Jeff Beck Guitar and Gear Guide – The Master Craftsman

Beck is the guitarist’s guitarist.

He has never achieved the mainstream success of his contemporaries (like Eric Clapton and Jimmy Page), but pretty much every guitarist who knows their stuff will say he’s an exceptional force.

He was named the fifth best guitarist in the world by Rolling Stone Magazine, but who cares about polls? Many consider him their favorite guitarist (such as David Gilmour), so enough said, really.

To help you learn how to sound like this incredible guitarist, we’ve compiled this gear guide that will walk you through a lot of his setup.

Before we dive in, sit back and listen to the master in action at Ronnie Scotts in London:

Here’s what we cover:

Origin Story

Before we jump into the gear he used, let’s talk about how he got his start and what he’s accomplished.

Born Geoffrey Arnold Beck, he was born on June 24th, 1944 in Wallington, England. Beck’s first foray into music began with a stint singing in the local church choir. By all accounts, Jeff was a wonderfully weird kid.

He first learned to play guitar by borrowing a friend’s in high school and then attempted to build his own by bolting a cigarette box to a fencepost.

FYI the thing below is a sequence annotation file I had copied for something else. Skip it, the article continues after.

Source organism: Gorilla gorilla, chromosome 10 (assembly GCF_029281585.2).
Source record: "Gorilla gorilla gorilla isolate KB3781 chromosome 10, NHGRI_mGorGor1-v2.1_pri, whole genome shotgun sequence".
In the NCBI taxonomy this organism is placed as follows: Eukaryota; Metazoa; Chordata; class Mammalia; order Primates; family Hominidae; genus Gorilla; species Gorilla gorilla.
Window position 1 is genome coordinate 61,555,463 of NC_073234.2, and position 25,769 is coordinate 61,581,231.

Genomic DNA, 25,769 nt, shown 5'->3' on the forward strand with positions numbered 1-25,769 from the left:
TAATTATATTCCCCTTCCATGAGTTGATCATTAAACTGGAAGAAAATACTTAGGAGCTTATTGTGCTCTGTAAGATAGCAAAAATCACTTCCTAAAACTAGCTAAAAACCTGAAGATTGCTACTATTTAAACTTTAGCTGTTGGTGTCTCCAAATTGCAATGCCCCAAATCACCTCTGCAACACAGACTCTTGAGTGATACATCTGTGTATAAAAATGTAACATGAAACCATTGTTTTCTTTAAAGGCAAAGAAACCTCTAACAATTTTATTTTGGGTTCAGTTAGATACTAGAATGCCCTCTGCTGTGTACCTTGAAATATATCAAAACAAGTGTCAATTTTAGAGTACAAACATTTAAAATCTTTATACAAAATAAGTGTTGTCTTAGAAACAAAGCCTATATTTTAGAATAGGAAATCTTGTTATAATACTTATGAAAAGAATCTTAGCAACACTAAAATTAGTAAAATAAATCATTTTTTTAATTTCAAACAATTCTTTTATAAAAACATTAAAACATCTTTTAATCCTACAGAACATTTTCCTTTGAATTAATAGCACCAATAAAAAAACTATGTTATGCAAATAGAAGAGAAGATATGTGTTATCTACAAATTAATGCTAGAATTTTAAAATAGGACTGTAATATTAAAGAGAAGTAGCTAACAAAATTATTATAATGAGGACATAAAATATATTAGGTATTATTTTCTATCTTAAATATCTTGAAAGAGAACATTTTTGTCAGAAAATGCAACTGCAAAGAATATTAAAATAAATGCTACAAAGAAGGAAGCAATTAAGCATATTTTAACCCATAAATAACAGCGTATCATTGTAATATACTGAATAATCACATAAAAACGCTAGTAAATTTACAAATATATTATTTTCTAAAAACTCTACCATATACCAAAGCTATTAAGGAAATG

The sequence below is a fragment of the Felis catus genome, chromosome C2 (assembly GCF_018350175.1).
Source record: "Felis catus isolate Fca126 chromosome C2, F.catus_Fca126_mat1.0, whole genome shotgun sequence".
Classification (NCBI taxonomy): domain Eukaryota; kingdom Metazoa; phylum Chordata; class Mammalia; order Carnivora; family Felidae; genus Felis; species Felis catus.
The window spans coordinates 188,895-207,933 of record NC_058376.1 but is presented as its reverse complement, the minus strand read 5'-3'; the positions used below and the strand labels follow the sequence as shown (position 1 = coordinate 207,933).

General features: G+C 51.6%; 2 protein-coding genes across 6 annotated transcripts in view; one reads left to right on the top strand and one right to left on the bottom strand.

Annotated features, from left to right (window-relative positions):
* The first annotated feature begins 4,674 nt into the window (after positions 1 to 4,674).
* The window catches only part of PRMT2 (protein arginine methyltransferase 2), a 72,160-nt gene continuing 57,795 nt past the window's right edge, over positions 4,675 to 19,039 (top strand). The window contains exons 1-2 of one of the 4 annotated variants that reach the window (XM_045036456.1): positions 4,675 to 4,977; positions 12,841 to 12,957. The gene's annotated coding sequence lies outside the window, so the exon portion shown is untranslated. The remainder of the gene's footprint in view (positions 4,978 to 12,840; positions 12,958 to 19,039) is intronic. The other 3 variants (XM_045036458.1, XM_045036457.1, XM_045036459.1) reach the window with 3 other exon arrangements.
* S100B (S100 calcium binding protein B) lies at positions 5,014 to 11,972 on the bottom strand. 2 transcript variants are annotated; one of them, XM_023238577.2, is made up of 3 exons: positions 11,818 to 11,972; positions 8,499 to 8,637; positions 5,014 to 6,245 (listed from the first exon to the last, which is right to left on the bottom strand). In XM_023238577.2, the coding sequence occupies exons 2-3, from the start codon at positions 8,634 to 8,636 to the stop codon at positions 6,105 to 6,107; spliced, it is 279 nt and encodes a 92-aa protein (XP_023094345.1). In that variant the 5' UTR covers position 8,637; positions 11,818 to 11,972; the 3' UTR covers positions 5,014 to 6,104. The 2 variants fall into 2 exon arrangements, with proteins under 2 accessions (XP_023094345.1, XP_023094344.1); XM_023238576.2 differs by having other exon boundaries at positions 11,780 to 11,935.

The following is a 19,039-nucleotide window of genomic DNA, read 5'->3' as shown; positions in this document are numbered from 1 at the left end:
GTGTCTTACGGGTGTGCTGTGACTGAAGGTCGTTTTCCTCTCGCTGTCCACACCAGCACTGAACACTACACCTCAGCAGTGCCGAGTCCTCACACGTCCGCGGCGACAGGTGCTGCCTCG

While studying at the Wimbledon College of Art, Beck played guitar in a few groups including Screaming Lord Sutch and The Savages and The Nightshift before leaving to join The Tridents in 1964. In the biography, Beck was interviewed saying that The Tridents was the first band he was a part of that gelled with him musically:

“They were really my scene because they were playing flat-out R&B, like Jimmy Reed stuff, and we supercharged it all up and made it really rocky. I got off on that, even though it was only twelve-bar blues.”

Then, in 1965 under the recommendation of his friend Jimmy Page, Beck took over Eric Clapton’s guitar duties for The Yardbirds. Though Jeff only played with the group for twenty months, most of the band’s Top 40 hits were recorded during this period.

It’s also remarkable to note that these songs came from the lone album Beck managed to record with The Yardbirds, titled Roger the Engineer, which was named Over Under Sideways Down in the United States for some reason.

His short tenure with the group ended suddenly during a U.S. tour. The band decided to fire him for his explosive temper and habit of missing practices and shows.

For the next 60 years, Beck led an extraordinary and sometimes troubled solo career, making music via his own band (the Jeff Beck Group), playing with Rod Stewart (check out the eponymous album ‘Truth’) and even appearing again with The Yardbirds on stage in the ’80s.

He was notably busy in the ’90s and worked with everyone from Kate Bush to Guns N’ Roses. In 2009, he was inducted to the Rock and Roll Hall of Fame as a solo artist, and a year later, his album was released to critical acclaim.

Beck is unique in how he approaches his playing. His characteristic sound comes in part from his whammy bar technique – with the tremolo bar positioned at an acute angle, he plays vibrato with the heel of his palm.

Gear Guide


Esquire’s and Tele’s